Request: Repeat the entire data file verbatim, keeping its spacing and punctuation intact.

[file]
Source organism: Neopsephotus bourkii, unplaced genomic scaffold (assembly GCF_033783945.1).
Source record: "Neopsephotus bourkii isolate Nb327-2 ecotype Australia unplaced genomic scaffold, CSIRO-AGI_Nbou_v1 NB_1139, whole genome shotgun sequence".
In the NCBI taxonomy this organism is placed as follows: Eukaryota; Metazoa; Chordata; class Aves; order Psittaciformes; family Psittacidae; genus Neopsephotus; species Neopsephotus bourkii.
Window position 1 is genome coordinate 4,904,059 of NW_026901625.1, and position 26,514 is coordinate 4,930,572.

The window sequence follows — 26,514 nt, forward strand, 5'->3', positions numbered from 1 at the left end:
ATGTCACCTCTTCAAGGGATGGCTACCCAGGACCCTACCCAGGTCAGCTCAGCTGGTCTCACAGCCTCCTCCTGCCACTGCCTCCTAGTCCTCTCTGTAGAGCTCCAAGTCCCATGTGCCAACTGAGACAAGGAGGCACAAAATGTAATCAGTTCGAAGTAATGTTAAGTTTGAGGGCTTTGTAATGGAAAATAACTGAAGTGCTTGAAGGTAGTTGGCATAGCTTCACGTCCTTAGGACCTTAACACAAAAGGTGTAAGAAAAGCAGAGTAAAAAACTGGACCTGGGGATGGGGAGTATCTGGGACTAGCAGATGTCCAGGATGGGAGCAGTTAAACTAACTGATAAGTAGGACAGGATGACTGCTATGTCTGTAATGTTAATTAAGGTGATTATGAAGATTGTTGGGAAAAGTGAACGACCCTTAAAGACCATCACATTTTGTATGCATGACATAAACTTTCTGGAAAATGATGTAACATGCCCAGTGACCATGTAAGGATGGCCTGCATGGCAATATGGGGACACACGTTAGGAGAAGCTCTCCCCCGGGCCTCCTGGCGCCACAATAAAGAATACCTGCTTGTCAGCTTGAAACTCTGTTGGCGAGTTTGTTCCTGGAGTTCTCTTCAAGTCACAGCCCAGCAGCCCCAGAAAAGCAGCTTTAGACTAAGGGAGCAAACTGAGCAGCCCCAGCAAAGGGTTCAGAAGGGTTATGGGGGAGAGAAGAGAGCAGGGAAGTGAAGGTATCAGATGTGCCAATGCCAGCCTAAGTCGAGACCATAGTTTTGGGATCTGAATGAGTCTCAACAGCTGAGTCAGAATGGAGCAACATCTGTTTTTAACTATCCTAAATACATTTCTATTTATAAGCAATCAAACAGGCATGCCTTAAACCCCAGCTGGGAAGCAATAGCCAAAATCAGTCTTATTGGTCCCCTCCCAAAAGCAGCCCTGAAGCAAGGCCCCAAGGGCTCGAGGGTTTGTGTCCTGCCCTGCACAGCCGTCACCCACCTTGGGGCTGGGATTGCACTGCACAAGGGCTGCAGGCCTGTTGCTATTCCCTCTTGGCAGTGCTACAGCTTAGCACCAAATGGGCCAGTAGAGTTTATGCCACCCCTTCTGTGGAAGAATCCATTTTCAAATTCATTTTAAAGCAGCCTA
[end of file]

Source organism: Neopsephotus bourkii, unplaced genomic scaffold (assembly GCF_033783945.1).
Source record: "Neopsephotus bourkii isolate Nb327-2 ecotype Australia unplaced genomic scaffold, CSIRO-AGI_Nbou_v1 NB_1139, whole genome shotgun sequence".
In the NCBI taxonomy this organism is placed as follows: Eukaryota; Metazoa; Chordata; class Aves; order Psittaciformes; family Psittacidae; genus Neopsephotus; species Neopsephotus bourkii.
Window position 1 is genome coordinate 4,904,059 of NW_026901625.1, and position 26,514 is coordinate 4,930,572.

The window sequence follows — 26,514 nt, forward strand, 5'->3', positions numbered from 1 at the left end:
ATGTCACCTCTTCAAGGGATGGCTACCCAGGACCCTACCCAGGTCAGCTCAGCTGGTCTCACAGCCTCCTCCTGCCACTGCCTCCTAGTCCTCTCTGTAGAGCTCCAAGTCCCATGTGCCAACTGAGACAAGGAGGCACAAAATGTAATCAGTTCGAAGTAATGTTAAGTTTGAGGGCTTTGTAATGGAAAATAACTGAAGTGCTTGAAGGTAGTTGGCATAGCTTCACGTCCTTAGGACCTTAACACAAAAGGTGTAAGAAAAGCAGAGTAAAAAACTGGACCTGGGGATGGGGAGTATCTGGGACTAGCAGATGTCCAGGATGGGAGCAGTTAAACTAACTGATAAGTAGGACAGGATGACTGCTATGTCTGTAATGTTAATTAAGGTGATTATGAAGATTGTTGGGAAAAGTGAACGACCCTTAAAGACCATCACATTTTGTATGCATGACATAAACTTTCTGGAAAATGATGTAACATGCCCAGTGACCATGTAAGGATGGCCTGCATGGCAATATGGGGACACACGTTAGGAGAAGCTCTCCCCCGGGCCTCCTGGCGCCACAATAAAGAATACCTGCTTGTCAGCTTGAAACTCTGTTGGCGAGTTTGTTCCTGGAGTTCTCTTCAAGTCACAGCCCAGCAGCCCCAGAAAAGCAGCTTTAGACTAAGGGAGCAAACTGAGCAGCCCCAGCAAAGGGTTCAGAAGGGTTATGGGGGAGAGAAGAGAGCAGGGAAGTGAAGGTATCAGATGTGCCAATGCCAGCCTAAGTCGAGACCATAGTTTTGGGATCTGAATGAGTCTCAACAGCTGAGTCAGAATGGAGCAACATCTGTTTTTAACTATCCTAAATACATTTCTATTTATAAGCAATCAAACAGGCATGCCTTAAACCCCAGCTGGGAAGCAATAGCCAAAATCAGTCTTATTGGTCCCCTCCCAAAAGCAGCCCTGAAGCAAGGCCCCAAGGGCTCGAGGGTTTGTGTCCTGCCCTGCACAGCCGTCACCCACCTTGGGGCTGGGATTGCACTGCACAAGGGCTGCAGGCCTGTTGCTATTCCCTCTTGGCAGTGCTACAGCTTAGCACCAAATGGGCCAGTAGAGTTTATGCCACCCCTTCTGTGGAAGAATCCATTTTCAAATTCATTTTAAAGCAGCCTA